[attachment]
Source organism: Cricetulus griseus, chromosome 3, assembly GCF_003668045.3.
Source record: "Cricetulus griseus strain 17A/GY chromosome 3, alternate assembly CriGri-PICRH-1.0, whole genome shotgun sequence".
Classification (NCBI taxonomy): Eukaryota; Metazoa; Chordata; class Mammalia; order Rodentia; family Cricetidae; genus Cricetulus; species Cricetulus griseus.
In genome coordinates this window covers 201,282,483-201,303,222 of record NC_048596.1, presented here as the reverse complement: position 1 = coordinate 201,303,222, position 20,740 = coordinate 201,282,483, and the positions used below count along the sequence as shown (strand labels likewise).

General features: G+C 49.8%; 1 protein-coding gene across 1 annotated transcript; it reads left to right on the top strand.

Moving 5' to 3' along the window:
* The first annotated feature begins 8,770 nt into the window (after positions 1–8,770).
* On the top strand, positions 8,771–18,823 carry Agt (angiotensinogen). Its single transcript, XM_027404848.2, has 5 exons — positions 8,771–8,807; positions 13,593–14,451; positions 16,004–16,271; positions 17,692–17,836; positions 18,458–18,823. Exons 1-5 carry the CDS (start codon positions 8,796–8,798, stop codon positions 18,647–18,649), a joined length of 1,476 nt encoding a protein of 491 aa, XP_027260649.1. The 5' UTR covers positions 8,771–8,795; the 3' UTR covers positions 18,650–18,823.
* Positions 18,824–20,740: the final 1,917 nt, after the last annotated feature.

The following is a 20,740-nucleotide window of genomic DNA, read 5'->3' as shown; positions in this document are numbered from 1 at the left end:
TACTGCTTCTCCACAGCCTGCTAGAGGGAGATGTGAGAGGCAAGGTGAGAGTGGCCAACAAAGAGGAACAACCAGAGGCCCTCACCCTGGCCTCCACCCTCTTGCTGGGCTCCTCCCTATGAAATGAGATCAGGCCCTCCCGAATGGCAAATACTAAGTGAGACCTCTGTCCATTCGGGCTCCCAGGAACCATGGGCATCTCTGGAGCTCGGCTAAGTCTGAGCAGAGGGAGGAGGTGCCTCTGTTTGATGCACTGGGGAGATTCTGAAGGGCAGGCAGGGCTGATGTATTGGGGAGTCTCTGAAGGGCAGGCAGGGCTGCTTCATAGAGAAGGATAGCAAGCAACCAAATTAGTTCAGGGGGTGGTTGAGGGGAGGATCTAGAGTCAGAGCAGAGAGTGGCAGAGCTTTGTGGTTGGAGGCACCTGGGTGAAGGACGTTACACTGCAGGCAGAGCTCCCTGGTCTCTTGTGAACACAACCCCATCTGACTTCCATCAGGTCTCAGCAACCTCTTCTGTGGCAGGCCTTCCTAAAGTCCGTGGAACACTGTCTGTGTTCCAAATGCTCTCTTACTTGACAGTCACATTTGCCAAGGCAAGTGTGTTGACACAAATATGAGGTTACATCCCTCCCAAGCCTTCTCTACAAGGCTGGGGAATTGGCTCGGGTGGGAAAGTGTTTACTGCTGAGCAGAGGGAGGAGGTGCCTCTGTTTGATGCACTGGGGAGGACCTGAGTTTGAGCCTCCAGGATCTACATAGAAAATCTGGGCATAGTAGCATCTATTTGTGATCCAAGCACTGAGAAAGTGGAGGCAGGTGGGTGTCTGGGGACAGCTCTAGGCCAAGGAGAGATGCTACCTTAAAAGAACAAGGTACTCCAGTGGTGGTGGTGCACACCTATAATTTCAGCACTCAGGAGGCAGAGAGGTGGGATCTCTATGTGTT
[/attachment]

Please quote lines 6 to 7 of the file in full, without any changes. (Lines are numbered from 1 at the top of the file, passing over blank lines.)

Moving 5' to 3' along the window:
* The first annotated feature begins 8,770 nt into the window (after positions 1–8,770).